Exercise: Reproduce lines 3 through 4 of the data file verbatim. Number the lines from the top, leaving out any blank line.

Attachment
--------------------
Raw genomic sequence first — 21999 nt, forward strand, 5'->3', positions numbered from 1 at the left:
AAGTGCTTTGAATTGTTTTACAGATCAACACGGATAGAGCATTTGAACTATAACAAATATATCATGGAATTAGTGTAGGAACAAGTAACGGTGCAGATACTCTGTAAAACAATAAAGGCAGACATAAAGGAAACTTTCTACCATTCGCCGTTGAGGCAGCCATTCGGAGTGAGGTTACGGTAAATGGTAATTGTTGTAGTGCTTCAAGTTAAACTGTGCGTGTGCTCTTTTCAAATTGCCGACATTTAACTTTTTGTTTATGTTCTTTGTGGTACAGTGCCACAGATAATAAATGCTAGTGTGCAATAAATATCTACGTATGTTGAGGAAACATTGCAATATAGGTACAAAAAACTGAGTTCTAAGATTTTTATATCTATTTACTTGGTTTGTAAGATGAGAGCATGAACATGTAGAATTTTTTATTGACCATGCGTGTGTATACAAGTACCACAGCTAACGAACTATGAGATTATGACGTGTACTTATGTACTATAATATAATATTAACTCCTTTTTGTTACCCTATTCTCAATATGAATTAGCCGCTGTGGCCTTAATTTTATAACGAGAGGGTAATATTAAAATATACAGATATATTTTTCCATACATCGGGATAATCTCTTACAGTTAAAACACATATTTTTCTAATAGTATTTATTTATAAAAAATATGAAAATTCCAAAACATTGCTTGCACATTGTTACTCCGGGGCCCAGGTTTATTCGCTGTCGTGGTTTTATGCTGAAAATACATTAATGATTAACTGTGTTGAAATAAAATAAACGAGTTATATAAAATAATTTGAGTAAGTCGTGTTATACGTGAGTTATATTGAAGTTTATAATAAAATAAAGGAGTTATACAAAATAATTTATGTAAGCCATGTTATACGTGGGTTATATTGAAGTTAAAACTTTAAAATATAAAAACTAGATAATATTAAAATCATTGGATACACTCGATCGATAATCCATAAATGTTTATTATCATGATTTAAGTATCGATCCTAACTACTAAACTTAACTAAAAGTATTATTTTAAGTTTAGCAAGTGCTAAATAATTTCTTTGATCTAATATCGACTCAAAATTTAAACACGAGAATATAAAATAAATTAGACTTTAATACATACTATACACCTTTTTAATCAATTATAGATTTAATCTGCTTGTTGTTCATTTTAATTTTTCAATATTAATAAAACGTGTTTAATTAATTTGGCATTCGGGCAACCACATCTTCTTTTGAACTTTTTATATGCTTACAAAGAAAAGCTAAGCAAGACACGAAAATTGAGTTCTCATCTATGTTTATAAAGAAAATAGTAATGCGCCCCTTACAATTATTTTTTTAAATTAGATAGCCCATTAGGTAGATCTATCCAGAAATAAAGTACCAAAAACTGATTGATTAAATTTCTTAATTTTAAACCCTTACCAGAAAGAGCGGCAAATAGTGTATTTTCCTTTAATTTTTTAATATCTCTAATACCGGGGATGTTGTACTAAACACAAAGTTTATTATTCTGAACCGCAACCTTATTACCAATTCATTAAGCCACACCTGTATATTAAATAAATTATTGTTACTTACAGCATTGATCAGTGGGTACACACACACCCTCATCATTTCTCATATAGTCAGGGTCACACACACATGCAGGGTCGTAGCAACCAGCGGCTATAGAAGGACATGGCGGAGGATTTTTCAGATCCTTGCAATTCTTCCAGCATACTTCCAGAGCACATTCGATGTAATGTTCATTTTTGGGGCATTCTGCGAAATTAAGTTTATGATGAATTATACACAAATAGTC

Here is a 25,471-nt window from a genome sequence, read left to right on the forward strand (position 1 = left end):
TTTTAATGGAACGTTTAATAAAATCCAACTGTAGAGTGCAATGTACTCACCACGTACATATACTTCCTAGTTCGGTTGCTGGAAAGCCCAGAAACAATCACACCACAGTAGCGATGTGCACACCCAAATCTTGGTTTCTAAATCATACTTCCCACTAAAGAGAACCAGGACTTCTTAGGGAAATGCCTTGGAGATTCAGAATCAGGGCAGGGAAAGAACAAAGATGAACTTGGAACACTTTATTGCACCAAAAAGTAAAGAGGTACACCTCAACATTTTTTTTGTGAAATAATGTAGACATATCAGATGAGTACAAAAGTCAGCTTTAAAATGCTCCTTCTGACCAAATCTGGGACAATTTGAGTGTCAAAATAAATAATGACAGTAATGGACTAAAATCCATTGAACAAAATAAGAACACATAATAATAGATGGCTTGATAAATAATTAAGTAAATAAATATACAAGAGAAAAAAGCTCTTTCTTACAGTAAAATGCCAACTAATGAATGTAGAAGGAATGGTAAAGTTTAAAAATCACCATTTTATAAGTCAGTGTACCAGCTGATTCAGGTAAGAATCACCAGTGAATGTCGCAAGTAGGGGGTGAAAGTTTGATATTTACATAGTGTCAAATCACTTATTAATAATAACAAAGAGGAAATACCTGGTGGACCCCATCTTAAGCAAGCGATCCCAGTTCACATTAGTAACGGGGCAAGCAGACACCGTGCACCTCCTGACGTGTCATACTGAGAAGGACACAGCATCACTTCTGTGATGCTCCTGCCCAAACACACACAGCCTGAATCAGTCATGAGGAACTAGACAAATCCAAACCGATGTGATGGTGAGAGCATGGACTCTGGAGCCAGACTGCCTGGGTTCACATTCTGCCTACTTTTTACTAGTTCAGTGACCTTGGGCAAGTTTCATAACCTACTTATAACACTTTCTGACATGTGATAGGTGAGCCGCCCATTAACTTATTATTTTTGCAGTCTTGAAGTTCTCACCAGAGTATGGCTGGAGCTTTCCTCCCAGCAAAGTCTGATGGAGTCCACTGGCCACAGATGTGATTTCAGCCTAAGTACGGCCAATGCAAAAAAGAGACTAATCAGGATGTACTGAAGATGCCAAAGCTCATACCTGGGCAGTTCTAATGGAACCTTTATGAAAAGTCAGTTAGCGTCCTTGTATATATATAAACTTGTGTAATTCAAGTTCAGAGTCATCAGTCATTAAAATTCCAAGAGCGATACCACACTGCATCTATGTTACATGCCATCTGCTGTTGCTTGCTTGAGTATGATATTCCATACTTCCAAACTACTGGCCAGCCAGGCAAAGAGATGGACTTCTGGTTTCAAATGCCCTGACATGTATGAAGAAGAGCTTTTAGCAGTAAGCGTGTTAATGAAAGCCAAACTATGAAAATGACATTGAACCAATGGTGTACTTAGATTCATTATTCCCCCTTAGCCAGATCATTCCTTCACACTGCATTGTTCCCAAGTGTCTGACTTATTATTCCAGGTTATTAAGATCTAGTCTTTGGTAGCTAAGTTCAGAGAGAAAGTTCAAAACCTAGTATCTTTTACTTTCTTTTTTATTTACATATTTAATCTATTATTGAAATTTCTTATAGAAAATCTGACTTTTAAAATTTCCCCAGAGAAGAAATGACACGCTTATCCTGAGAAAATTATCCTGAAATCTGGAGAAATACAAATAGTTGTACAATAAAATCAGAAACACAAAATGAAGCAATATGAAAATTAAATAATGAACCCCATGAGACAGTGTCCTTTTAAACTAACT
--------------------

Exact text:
Here is a 25,471-nt window from a genome sequence, read left to right on the forward strand (position 1 = left end):
TTTTAATGGAACGTTTAATAAAATCCAACTGTAGAGTGCAATGTACTCACCACGTACATATACTTCCTAGTTCGGTTGCTGGAAAGCCCAGAAACAATCACACCACAGTAGCGATGTGCACACCCAAATCTTGGTTTCTAAATCATACTTCCCACTAAAGAGAACCAGGACTTCTTAGGGAAATGCCTTGGAGATTCAGAATCAGGGCAGGGAAAGAACAAAGATGAACTTGGAACACTTTATTGCACCAAAAAGTAAAGAGGTACACCTCAACATTTTTTTTGTGAAATAATGTAGACATATCAGATGAGTACAAAAGTCAGCTTTAAAATGCTCCTTCTGACCAAATCTGGGACAATTTGAGTGTCAAAATAAATAATGACAGTAATGGACTAAAATCCATTGAACAAAATAAGAACACATAATAATAGATGGCTTGATAAATAATTAAGTAAATAAATATACAAGAGAAAAAAGCTCTTTCTTACAGTAAAATGCCAACTAATGAATGTAGAAGGAATGGTAAAGTTTAAAAATCACCATTTTATAAGTCAGTGTACCAGCTGATTCAGGTAAGAATCACCAGTGAATGTCGCAAGTAGGGGGTGAAAGTTTGATATTTACATAGTGTCAAATCACTTATTAATAATAACAAAGAGGAAATACCTGGTGGACCCCATCTTAAGCAAGCGATCCCAGTTCACATTAGTAACGGGGCAAGCAGACACCGTGCACCTCCTGACGTGTCATACTGAGAAGGACACAGCATCACTTCTGTGATGCTCCTGCCCAAACACACACAGCCTGAATCAGTCATGAGGAACTAGACAAATCCAAACCGATGTGATGGTGAGAGCATGGACTCTGGAGCCAGACTGCCTGGGTTCACATTCTGCCTACTTTTTACTAGTTCAGTGACCTTGGGCAAGTTTCATAACCTACTTATAACACTTTCTGACATGTGATAGGTGAGCCGCCCATTAACTTATTATTTTTGCAGTCTTGAAGTTCTCACCAGAGTATGGCTGGAGCTTTCCTCCCAGCAAAGTCTGATGGAGTCCACTGGCCACAGATGTGATTTCAGCCTAAGTACGGCCAATGCAAAAAAGAGACTAATCAGGATGTACTGAAGATGCCAAAGCTCATACCTGGGCAGTTCTAATGGAACCTTTATGAAAAGTCAGTTAGCGTCCTTGTATATATATAAACTTGTGTAATTCAAGTTCAGAGTCATCAGTCATTAAAATTCCAAGAGCGATACCACACTGCATCTATGTTACATGCCATCTGCTGTTGCTTGCTTGAGTATGATATTCCATACTTCCAAACTACTGGCCAGCCAGGCAAAGAGATGGACTTCTGGTTTCAAATGCCCTGACATGTATGAAGAAGAGCTTTTAGCAGTAAGCGTGTTAATGAAAGCCAAACTATGAAAATGACATTGAACCAATGGTGTACTTAGATTCATTATTCCCCCTTAGCCAGATCATTCCTTCACACTGCATTGTTCCCAAGTGTCTGACTTATTATTCCAGGTTATTAAGATCTAGTCTTTGGTAGCTAAGTTCAGAGAGAAAGTTCAAAACCTAGTATCTTTTACTTTCTTTTTTATTTACATATTTAATCTATTATTGAAATTTCTTATAGAAAATCTGACTTTTAAAATTTCCCCAGAGAAGAAATGACACGCTTATCCTGAGAAAATTATCCTGAAATCTGGAGAAATACAAATAGTTGTACAATAAAATCAGAAACACAAAATGAAGCAATATGAAAATTAAATAATGAACCCCATGAGACAGTGTCCTTTTAAACTAACT